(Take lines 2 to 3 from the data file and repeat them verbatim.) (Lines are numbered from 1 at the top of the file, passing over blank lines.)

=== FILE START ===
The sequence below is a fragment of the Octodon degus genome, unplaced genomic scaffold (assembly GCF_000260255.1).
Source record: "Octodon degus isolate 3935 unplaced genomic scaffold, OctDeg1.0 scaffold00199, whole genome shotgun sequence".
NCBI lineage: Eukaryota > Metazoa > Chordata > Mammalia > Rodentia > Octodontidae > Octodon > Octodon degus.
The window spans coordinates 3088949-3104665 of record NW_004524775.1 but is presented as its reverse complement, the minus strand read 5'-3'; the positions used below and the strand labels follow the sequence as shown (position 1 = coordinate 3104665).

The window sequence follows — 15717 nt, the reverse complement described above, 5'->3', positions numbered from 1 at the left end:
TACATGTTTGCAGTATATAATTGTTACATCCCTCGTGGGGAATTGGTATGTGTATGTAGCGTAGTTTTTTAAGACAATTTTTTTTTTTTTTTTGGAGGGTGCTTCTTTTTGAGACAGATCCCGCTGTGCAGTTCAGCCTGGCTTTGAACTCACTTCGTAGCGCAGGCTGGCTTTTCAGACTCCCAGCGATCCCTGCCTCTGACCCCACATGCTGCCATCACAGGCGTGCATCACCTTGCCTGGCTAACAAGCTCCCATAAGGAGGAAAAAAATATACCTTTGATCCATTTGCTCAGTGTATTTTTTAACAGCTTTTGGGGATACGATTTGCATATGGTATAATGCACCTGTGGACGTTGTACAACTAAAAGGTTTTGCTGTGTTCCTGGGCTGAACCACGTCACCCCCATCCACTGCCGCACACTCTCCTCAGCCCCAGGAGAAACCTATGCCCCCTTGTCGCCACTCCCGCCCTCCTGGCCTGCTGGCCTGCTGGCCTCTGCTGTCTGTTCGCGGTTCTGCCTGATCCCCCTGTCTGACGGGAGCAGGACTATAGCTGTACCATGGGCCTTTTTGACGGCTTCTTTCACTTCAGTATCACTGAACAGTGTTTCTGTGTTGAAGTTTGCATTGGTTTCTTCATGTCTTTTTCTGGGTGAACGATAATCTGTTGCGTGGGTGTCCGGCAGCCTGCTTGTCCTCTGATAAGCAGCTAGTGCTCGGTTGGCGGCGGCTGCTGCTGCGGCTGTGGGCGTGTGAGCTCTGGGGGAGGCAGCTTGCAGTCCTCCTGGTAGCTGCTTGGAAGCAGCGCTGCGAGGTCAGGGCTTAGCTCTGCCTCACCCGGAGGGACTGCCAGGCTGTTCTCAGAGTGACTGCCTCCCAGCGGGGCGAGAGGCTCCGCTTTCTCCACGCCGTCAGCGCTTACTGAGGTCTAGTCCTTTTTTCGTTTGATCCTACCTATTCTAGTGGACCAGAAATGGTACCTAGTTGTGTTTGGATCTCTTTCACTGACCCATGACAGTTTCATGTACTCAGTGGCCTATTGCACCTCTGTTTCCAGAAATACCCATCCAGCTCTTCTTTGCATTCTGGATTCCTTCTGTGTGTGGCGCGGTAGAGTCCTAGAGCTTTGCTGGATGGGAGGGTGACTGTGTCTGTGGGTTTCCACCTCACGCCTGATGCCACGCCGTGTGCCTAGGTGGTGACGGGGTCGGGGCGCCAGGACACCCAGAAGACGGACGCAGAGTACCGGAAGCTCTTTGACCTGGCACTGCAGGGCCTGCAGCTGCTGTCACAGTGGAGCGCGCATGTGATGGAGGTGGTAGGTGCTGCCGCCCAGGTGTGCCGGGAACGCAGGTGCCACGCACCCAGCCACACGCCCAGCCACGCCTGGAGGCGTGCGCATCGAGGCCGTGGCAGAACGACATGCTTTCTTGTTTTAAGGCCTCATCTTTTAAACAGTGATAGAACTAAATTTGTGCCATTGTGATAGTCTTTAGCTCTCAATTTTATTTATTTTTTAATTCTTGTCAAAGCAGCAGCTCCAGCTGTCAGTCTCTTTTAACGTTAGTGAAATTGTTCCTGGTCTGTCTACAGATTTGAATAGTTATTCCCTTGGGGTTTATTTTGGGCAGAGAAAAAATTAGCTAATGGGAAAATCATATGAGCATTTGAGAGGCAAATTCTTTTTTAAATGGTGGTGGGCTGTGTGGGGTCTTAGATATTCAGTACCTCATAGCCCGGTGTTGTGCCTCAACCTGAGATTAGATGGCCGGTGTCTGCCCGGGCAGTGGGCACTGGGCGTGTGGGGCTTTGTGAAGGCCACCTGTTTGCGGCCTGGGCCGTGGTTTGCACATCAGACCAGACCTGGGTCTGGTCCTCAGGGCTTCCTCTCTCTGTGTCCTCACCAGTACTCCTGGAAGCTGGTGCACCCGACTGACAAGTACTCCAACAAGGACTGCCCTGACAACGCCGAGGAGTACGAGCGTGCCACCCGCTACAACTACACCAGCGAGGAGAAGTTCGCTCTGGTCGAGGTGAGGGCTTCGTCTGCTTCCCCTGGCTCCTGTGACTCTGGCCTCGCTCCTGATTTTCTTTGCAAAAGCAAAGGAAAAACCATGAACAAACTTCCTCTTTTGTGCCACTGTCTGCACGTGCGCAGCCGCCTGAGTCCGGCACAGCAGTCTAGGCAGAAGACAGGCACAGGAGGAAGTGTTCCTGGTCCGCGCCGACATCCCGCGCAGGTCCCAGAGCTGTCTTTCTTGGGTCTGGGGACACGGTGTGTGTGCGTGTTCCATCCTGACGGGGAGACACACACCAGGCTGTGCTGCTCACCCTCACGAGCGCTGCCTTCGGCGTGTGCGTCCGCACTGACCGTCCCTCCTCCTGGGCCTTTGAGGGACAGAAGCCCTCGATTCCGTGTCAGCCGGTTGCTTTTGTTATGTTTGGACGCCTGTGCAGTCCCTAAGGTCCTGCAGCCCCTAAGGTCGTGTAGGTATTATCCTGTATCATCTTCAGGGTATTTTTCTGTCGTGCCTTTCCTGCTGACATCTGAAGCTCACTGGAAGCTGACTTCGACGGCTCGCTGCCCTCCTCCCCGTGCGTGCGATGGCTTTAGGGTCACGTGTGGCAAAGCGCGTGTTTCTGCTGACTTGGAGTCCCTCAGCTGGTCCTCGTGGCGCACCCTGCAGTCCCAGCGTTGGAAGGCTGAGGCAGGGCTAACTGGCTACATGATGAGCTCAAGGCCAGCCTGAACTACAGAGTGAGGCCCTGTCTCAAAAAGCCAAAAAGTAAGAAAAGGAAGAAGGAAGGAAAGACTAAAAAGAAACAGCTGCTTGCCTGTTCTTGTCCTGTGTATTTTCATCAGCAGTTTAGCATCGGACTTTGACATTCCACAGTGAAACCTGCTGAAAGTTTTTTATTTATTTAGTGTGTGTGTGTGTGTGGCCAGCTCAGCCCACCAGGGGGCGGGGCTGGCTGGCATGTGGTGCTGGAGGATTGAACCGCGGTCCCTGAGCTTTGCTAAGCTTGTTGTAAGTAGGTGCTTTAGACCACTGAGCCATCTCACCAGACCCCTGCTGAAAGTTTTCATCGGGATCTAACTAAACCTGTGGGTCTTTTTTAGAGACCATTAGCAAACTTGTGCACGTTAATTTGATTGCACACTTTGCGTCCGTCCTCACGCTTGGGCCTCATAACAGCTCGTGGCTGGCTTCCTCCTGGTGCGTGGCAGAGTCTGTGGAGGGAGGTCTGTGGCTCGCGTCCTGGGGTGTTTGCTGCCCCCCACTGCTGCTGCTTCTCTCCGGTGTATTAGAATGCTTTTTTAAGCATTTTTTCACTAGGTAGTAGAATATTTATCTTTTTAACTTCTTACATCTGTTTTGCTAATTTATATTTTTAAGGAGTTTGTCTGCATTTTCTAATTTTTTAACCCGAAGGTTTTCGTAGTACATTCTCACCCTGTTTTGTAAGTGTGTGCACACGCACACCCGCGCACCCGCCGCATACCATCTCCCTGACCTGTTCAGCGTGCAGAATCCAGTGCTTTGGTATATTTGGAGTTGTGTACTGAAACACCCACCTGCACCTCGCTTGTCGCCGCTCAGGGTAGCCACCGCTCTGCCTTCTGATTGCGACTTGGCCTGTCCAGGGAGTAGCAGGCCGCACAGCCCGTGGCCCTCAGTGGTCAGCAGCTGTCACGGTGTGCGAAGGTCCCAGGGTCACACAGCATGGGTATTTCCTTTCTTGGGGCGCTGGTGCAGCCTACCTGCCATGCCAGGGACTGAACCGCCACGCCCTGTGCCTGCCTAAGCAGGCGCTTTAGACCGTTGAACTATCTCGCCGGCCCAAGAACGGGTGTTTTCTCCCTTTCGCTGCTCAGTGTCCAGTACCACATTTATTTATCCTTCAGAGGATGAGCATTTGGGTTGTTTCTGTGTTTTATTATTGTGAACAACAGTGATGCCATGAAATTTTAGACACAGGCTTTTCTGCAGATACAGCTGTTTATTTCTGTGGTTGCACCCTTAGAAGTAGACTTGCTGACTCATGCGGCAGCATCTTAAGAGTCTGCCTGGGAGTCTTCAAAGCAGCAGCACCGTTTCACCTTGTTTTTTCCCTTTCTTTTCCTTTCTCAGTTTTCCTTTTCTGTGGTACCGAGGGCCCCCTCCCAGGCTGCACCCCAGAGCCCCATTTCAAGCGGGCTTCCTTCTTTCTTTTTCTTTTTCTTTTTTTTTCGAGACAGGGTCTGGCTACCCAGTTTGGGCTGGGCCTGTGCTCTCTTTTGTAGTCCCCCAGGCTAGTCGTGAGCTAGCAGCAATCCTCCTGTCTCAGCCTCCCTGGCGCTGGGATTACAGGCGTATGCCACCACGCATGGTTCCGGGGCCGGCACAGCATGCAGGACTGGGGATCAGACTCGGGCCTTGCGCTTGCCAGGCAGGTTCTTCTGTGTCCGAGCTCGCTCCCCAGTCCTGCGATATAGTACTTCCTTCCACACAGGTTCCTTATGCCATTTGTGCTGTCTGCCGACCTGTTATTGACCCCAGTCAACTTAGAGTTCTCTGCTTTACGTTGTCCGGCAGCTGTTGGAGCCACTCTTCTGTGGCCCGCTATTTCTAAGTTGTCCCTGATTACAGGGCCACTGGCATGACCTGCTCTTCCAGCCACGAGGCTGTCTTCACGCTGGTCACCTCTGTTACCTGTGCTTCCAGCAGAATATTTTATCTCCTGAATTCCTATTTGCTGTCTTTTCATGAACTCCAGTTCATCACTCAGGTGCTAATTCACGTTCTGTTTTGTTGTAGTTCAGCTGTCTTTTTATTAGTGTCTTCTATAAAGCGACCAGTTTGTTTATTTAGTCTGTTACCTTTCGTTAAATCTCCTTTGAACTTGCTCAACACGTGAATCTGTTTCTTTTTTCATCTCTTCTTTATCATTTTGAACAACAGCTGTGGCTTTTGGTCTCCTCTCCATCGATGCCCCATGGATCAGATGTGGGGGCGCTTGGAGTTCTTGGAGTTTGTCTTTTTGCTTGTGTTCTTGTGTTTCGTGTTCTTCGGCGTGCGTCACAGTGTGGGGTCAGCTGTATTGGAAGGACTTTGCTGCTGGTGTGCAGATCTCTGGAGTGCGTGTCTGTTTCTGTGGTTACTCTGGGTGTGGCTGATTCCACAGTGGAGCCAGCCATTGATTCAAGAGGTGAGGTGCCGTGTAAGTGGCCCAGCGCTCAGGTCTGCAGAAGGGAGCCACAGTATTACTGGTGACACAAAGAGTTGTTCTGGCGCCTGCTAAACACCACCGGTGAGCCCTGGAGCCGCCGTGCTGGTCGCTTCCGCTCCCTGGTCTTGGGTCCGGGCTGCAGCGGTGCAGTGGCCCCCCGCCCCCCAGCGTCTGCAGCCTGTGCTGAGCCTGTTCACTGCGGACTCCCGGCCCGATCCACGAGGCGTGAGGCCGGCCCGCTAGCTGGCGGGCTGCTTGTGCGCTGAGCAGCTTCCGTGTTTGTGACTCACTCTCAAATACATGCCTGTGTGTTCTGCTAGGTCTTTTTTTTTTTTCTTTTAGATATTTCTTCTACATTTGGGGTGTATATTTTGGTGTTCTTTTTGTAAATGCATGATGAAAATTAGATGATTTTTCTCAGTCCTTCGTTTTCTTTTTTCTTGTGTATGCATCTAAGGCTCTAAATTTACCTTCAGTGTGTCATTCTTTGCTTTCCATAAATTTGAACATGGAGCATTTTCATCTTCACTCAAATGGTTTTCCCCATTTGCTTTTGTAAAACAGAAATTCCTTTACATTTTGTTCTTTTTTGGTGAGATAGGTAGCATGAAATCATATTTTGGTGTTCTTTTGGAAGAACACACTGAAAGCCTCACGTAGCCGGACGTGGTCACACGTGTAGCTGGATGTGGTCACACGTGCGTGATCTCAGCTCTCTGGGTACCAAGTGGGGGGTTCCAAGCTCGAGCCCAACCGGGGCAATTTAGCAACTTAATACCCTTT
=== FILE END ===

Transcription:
Source record: "Octodon degus isolate 3935 unplaced genomic scaffold, OctDeg1.0 scaffold00199, whole genome shotgun sequence".
NCBI lineage: Eukaryota > Metazoa > Chordata > Mammalia > Rodentia > Octodontidae > Octodon > Octodon degus.